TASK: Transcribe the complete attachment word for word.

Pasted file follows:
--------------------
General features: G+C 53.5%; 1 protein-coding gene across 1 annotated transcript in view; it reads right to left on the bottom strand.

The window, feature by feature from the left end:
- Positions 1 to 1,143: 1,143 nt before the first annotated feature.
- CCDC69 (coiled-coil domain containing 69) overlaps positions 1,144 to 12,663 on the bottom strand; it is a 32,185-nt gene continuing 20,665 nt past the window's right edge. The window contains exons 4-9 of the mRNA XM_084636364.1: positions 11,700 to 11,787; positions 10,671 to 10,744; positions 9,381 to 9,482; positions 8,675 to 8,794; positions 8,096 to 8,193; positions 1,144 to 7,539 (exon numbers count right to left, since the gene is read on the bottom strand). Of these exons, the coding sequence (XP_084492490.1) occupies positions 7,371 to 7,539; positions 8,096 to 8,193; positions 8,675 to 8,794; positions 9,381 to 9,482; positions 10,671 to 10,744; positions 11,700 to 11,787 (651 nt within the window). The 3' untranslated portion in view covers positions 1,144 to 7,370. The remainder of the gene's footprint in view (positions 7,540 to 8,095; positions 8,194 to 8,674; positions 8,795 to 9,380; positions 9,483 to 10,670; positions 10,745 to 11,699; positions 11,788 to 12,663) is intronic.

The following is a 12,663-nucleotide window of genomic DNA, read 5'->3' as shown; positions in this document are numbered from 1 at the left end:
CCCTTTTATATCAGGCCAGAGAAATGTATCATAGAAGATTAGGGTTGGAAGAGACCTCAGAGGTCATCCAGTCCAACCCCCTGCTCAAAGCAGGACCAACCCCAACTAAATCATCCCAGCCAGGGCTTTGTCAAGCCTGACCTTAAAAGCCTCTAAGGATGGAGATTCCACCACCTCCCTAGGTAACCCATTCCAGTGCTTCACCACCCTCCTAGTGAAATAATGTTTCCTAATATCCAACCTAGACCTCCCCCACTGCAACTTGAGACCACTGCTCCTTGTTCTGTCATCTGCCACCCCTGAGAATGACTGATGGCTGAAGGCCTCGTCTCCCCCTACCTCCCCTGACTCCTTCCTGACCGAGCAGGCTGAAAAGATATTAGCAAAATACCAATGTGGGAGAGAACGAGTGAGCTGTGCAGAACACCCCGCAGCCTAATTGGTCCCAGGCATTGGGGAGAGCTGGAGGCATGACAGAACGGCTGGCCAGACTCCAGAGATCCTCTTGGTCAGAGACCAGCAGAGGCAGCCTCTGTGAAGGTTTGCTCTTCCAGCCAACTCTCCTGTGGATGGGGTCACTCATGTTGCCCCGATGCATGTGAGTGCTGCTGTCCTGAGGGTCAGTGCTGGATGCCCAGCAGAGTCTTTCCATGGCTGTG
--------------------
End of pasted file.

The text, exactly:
General features: G+C 53.5%; 1 protein-coding gene across 1 annotated transcript in view; it reads right to left on the bottom strand.

The window, feature by feature from the left end:
- Positions 1 to 1,143: 1,143 nt before the first annotated feature.
- CCDC69 (coiled-coil domain containing 69) overlaps positions 1,144 to 12,663 on the bottom strand; it is a 32,185-nt gene continuing 20,665 nt past the window's right edge. The window contains exons 4-9 of the mRNA XM_084636364.1: positions 11,700 to 11,787; positions 10,671 to 10,744; positions 9,381 to 9,482; positions 8,675 to 8,794; positions 8,096 to 8,193; positions 1,144 to 7,539 (exon numbers count right to left, since the gene is read on the bottom strand). Of these exons, the coding sequence (XP_084492490.1) occupies positions 7,371 to 7,539; positions 8,096 to 8,193; positions 8,675 to 8,794; positions 9,381 to 9,482; positions 10,671 to 10,744; positions 11,700 to 11,787 (651 nt within the window). The 3' untranslated portion in view covers positions 1,144 to 7,370. The remainder of the gene's footprint in view (positions 7,540 to 8,095; positions 8,194 to 8,674; positions 8,795 to 9,380; positions 9,483 to 10,670; positions 10,745 to 11,699; positions 11,788 to 12,663) is intronic.

The following is a 12,663-nucleotide window of genomic DNA, read 5'->3' as shown; positions in this document are numbered from 1 at the left end:
CCCTTTTATATCAGGCCAGAGAAATGTATCATAGAAGATTAGGGTTGGAAGAGACCTCAGAGGTCATCCAGTCCAACCCCCTGCTCAAAGCAGGACCAACCCCAACTAAATCATCCCAGCCAGGGCTTTGTCAAGCCTGACCTTAAAAGCCTCTAAGGATGGAGATTCCACCACCTCCCTAGGTAACCCATTCCAGTGCTTCACCACCCTCCTAGTGAAATAATGTTTCCTAATATCCAACCTAGACCTCCCCCACTGCAACTTGAGACCACTGCTCCTTGTTCTGTCATCTGCCACCCCTGAGAATGACTGATGGCTGAAGGCCTCGTCTCCCCCTACCTCCCCTGACTCCTTCCTGACCGAGCAGGCTGAAAAGATATTAGCAAAATACCAATGTGGGAGAGAACGAGTGAGCTGTGCAGAACACCCCGCAGCCTAATTGGTCCCAGGCATTGGGGAGAGCTGGAGGCATGACAGAACGGCTGGCCAGACTCCAGAGATCCTCTTGGTCAGAGACCAGCAGAGGCAGCCTCTGTGAAGGTTTGCTCTTCCAGCCAACTCTCCTGTGGATGGGGTCACTCATGTTGCCCCGATGCATGTGAGTGCTGCTGTCCTGAGGGTCAGTGCTGGATGCCCAGCAGAGTCTTTCCATGGCTGTG